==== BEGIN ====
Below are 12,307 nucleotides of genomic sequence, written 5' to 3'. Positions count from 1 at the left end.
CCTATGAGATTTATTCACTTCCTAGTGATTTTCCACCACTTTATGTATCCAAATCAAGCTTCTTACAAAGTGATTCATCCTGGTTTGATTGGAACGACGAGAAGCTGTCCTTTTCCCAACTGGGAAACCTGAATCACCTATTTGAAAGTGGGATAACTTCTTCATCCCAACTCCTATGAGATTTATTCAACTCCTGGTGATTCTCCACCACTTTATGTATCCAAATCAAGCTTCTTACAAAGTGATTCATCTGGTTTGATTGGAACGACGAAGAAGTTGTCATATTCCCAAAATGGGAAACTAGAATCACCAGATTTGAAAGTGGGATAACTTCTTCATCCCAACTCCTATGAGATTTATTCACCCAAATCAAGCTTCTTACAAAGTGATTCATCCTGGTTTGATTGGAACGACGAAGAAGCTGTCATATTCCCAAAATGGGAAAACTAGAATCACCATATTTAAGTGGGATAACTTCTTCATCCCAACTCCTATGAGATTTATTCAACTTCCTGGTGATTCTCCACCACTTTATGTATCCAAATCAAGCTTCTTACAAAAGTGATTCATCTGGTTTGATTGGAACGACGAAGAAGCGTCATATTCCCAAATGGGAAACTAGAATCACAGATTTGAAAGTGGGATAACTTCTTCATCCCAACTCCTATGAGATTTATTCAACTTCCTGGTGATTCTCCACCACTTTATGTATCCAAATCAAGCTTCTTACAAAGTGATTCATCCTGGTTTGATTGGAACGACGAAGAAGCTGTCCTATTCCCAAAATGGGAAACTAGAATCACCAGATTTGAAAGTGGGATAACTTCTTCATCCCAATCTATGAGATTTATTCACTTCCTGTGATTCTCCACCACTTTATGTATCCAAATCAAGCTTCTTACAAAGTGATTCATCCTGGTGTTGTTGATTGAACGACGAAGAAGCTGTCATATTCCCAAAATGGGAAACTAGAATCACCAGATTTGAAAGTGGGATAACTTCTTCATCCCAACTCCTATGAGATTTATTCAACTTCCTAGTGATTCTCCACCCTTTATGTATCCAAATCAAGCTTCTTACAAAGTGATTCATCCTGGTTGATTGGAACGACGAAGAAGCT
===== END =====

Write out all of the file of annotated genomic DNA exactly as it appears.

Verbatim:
Below are 12,307 nucleotides of genomic sequence, written 5' to 3'. Positions count from 1 at the left end.
CCTATGAGATTTATTCACTTCCTAGTGATTTTCCACCACTTTATGTATCCAAATCAAGCTTCTTACAAAGTGATTCATCCTGGTTTGATTGGAACGACGAGAAGCTGTCCTTTTCCCAACTGGGAAACCTGAATCACCTATTTGAAAGTGGGATAACTTCTTCATCCCAACTCCTATGAGATTTATTCAACTCCTGGTGATTCTCCACCACTTTATGTATCCAAATCAAGCTTCTTACAAAGTGATTCATCTGGTTTGATTGGAACGACGAAGAAGTTGTCATATTCCCAAAATGGGAAACTAGAATCACCAGATTTGAAAGTGGGATAACTTCTTCATCCCAACTCCTATGAGATTTATTCACCCAAATCAAGCTTCTTACAAAGTGATTCATCCTGGTTTGATTGGAACGACGAAGAAGCTGTCATATTCCCAAAATGGGAAAACTAGAATCACCATATTTAAGTGGGATAACTTCTTCATCCCAACTCCTATGAGATTTATTCAACTTCCTGGTGATTCTCCACCACTTTATGTATCCAAATCAAGCTTCTTACAAAAGTGATTCATCTGGTTTGATTGGAACGACGAAGAAGCGTCATATTCCCAAATGGGAAACTAGAATCACAGATTTGAAAGTGGGATAACTTCTTCATCCCAACTCCTATGAGATTTATTCAACTTCCTGGTGATTCTCCACCACTTTATGTATCCAAATCAAGCTTCTTACAAAGTGATTCATCCTGGTTTGATTGGAACGACGAAGAAGCTGTCCTATTCCCAAAATGGGAAACTAGAATCACCAGATTTGAAAGTGGGATAACTTCTTCATCCCAATCTATGAGATTTATTCACTTCCTGTGATTCTCCACCACTTTATGTATCCAAATCAAGCTTCTTACAAAGTGATTCATCCTGGTGTTGTTGATTGAACGACGAAGAAGCTGTCATATTCCCAAAATGGGAAACTAGAATCACCAGATTTGAAAGTGGGATAACTTCTTCATCCCAACTCCTATGAGATTTATTCAACTTCCTAGTGATTCTCCACCCTTTATGTATCCAAATCAAGCTTCTTACAAAGTGATTCATCCTGGTTGATTGGAACGACGAAGAAGCT